The additions of Kyrie Irving and Gordon Hayward to a roster that already features Al Horford guarantees the Celtics of a certain degree of success. It’s hard to imagine a team boasting three top-30 players will fail to win 50 games. But no other player will have more of an impact on whether the C’s are Eastern Conference pretenders or contenders than Marcus Smart.
Jayson Tatum and Jaylen Brown — a pair of recent No. 3 picks who will start over Smart and can’t yet legally drink a Sam Adams lager — may pay greater dividends a few years down the green line, but neither will make or break the 2017-18 campaign. This is the year of Marcus Smart.
Stars will be stars. Rookies and second-year players will flash brilliance during frustrating bouts of inconsistency. Role players Marcus Morris and Aron Baynes will give them something similar to what they’ve given other teams for a handful of years now, with a slight Brad Stevens boost.
But Smart? Sixth Man of the Year. First Team All-Defense. A jump shot to match his game-changing ability everywhere else on the floor. It’s all on the table, and if he feasts on those possibilities, the Celtics won’t be satisfied with merely meeting the Cavaliers in the conference finals again. They will have a weapon to unleash on Golden State’s vaunted backcourt.
Smart’s motivated. He showed up 20 pounds lighter, and while everyone comes to training camp claiming to be in the best shape of his career, this time it’s true. Smart will be a restricted free agent next summer after failing to come to terms on an extension of his rookie contract, and the two sides were never “that close” on a salary figure, Smart’s agent Happy Walters told Parquet Post, so financial gain lies beneath that weight loss.
When I reached out for comment on a story about Smart’s breakout potential and the possibility he holds a key to their success, Walters said, “I wish the Celtics felt the same way you do.” The C’s, as is their custom, did not respond to a request for comment on the failed negotiations.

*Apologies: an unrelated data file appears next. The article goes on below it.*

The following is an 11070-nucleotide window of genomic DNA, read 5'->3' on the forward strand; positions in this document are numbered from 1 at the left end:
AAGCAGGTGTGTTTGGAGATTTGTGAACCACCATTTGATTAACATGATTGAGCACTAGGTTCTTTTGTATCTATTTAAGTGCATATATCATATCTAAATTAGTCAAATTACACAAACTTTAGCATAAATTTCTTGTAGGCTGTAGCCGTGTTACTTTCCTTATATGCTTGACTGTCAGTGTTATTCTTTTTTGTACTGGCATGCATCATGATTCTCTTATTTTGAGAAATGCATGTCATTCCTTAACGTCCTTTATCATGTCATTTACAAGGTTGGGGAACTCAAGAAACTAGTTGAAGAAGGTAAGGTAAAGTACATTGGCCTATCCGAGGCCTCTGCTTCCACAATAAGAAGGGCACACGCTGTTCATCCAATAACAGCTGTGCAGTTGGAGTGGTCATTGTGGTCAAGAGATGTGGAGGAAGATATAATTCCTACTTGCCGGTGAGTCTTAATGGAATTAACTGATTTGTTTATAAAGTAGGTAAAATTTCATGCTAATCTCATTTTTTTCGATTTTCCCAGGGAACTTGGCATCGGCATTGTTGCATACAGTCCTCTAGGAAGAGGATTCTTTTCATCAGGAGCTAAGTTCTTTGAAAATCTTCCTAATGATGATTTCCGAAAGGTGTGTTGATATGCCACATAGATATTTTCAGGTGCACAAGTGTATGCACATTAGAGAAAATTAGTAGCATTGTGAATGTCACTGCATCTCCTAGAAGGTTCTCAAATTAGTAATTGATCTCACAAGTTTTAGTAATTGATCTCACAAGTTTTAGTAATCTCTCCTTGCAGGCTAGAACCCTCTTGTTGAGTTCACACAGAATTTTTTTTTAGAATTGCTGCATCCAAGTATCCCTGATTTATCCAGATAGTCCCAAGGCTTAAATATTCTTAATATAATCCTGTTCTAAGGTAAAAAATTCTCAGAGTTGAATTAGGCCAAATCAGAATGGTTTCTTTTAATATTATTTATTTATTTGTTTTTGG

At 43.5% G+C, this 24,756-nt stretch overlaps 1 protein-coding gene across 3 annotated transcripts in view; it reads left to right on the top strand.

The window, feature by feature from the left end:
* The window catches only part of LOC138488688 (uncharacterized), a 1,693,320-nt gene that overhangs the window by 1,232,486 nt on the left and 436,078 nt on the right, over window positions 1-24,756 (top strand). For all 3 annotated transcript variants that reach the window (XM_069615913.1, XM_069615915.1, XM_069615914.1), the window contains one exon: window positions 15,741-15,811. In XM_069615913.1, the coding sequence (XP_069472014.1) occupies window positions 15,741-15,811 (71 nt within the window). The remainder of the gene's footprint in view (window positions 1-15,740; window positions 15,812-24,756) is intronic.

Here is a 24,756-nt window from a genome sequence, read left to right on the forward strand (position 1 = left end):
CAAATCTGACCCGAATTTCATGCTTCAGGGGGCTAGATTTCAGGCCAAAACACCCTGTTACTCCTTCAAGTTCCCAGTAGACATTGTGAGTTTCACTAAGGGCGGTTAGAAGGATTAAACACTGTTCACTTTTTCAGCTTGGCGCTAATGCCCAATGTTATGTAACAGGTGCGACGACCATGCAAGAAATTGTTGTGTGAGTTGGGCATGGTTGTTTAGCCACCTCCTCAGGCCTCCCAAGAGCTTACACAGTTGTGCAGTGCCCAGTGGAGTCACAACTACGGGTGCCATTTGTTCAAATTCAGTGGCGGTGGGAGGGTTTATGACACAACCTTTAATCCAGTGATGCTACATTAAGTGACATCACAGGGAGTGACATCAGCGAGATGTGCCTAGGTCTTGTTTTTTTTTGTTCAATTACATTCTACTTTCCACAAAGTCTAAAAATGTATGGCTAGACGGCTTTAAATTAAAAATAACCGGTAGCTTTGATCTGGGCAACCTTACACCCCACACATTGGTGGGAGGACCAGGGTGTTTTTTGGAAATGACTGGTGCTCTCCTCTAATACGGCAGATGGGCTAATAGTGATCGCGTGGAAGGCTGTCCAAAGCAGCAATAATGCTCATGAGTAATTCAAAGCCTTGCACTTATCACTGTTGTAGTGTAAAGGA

The Celtics hadn’t even engaged Smart’s agent in contract discussions as recently as a week ago, and once they did, president of basketball operations Danny Ainge told the team’s flagship TV station just a few days before the deadline, “I think it’s important for you to get a good deal.”
That deal never came for the Celtics. And Smart had reason not to sign it.
As is usually the case, both sides seemed to leave the negotiating table with some underlying acrimony. What is unusual is that both Smart’s camp and the Celtics made their thoughts on the matter so public.
“We really love him and intend for him to be here,” Celtics co-owner Wyc Grousbeck told The Sports Hub’s Felger & Massarotti Monday. “Whether you can do a deal early with an agent or not is a separate question to whether or not you love a player. There are two questions there.”
“Everyone is making a good effort, but Wyc doesn’t want to pay the tax,” Walters countered, via the Boston Herald’s Mark Murphy. “They’re into the tax already with three guys who make $30 million a year. If they want someone to take a discount, maybe it should be someone who has already made $150 million in their career, not someone who is just up and coming.”
Smart’s agent then added, “It will cost them a lot more then, I can tell you that.”
And there’s the rub. This summer, Smart saw two players drafted ahead of him in 2014 — Timberwolves forward Andrew Wiggins and 76ers center Joel Embiid — earn max extensions worth $148 million through 2023. Smart isn’t seeking max money, but he’s also seen a pair of players drafted behind him — Suns wing T.J. Warren and Nuggets guard Gary Harris — sign deals ranging from $11.75 million to $18.5 million annually. That’s the likely void in negotiating room between the Celtics and Smart.
The Celtics have $107.3 million committed to 11 players in 2018-19. The difference between the Warren and Harris extensions is the difference between Smart’s contract keeping the C’s under the $123 million luxury tax line or exceeding it by millions of dollars, before the roster’s even full.
Projections push the luxury tax line to $131 million two summers from now, when Irving and Horford can both become free agents and the Celtics already have almost half their salary cap committed to Hayward, Tatum and Brown. A contract worth $18.5 million annually for Smart — or more, depending on how he performs this season — almost certainly means the Celtics will pay an increasingly steep luxury tax bill in order to keep him.
If, as Grousbeck said, the Celtics don’t let players they love walk, he must put his money where his mouth is, especially after also suggesting NBA revenues will double in the near future. They can match any offer Smart receives in restricted free agency, and while we’ve heard tell of salary caps drying up in the “nuclear” summer of 2018, there will still be a handful of teams — including the Knicks, Bulls and Mavericks — capable of making massive offers when a 24-year-old Smart may very well be be the best free-agent guard available not named Avery Bradley or Isaiah Thomas.
This is all normal NBA negotiating. Smart wants to stay. “I would love to,” he told reporters following the Celtics’ most recent preseason win at TD Garden. “I love Boston. I was drafted here. I’m the longest-tenured Celtic. The city is great, this organization is great. I would love to be here.”